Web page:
Gary had also given me some of his local honey produced on the ranch so I incorporated it with balsamic vinegar and extra-virgin olive oil for a simple salad with wild greens and local blue cheese. I could not help but remember my friend and cookbook author, Marcella Hazen, and her love for garlic so I served her famous recipe for chicken with 40 cloves of garlic paired with some of my wife Lisa’s scalloped potatoes with a hint of garlic and dusted with Parmigiano cheese.
Believe me, nothing was too overpowering and no one complained of garlic overload. The heirloom garlic is very mild yet so flavorful.
During the heirloom garlic experience, Gary shared his passion and knowledge about garlic. Gary had poster board set up with pictures of the many varieties of garlic that he grows along with historical charts in many books and papers written on the subject.
He explained to the sold-out audience there are two types of garlic, longneck and softneck, that produce bulbs with many small cloves and usually planted in the fall. Gary brought several samples of heirloom garlic along with planting directions. Each bulb was labeled in small type with the name attached.
This is not Gary’s job or a means of income but rather his passion. The bulbs are something he wants to pass down to his grandchildren in the hopes that someday they will do the same, remembering their grandfather, carrying on the legacy and keeping the heirloom garlic alive.
There is no doubt that Gary is a great steward of the land, encouraging local gardeners and farmers to plant heirloom garlic so future generations can enjoy it.
For more information and heirloom garlic bulbs to plant yourself, visit Seed Savers Exchange website.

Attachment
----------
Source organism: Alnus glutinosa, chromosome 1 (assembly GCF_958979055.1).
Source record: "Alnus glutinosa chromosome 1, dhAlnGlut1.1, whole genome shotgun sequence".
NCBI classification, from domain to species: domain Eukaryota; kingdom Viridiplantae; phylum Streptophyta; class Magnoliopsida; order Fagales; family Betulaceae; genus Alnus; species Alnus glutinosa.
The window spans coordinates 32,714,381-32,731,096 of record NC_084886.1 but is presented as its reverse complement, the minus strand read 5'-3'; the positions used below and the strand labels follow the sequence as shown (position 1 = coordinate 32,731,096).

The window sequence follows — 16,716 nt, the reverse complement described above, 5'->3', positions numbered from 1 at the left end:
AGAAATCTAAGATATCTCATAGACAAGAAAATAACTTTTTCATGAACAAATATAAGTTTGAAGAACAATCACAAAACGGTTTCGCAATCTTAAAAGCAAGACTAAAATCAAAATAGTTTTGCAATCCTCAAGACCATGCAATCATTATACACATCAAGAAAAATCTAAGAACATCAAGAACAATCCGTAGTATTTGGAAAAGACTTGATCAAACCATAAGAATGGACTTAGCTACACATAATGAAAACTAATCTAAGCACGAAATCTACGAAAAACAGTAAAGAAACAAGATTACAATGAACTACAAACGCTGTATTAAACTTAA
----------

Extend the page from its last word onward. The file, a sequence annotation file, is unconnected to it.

Jasper Mirabile’s Heirloom Garlic, Cauliflower & Pasta
1 pound cooked shell pasta
1 cauliflower head
8 cloves heirloom garlic
1/2 teaspoon red chili peppers
1 cup extra virgin olive oil
3 tablespoons parsley minced
Sea salt to taste
2 tablespoons butter
1/2 cup chicken broth
1/2 cup toasted breadcrumbs
Cut cauliflower, discard leaves and cut into pieces and use all parts. Mince garlic. Boil cauliflower until soft. Drain.
In a saute pan, heat olive oil on medium high. Add garlic. Saute, being careful not to burn. Add cooked cauliflower. Toss. Add salt and red pepper to taste. Add pasta, parsley, broth and butter. Toss again. Finish with butter. Top with breadcrumbs. Serve immediately.
Chef Jasper J. Mirabile Jr. of Jasper’s commands the helm of his family’s 59-year-old restaurant, consistently rated one of Kansas City’s best Italian restaurants. In addition to running the restaurant with his brother, Mirabile is a culinary instructor, founding member of Slow Food Kansas City and a national board member of the American Institute of Wine and Food. He is host to many famous chefs on his weekly radio show “Live! From Jasper’s Kitchen” on KCMO 710 AM and 103.7 FM. He also sells a line of dressings and sauces.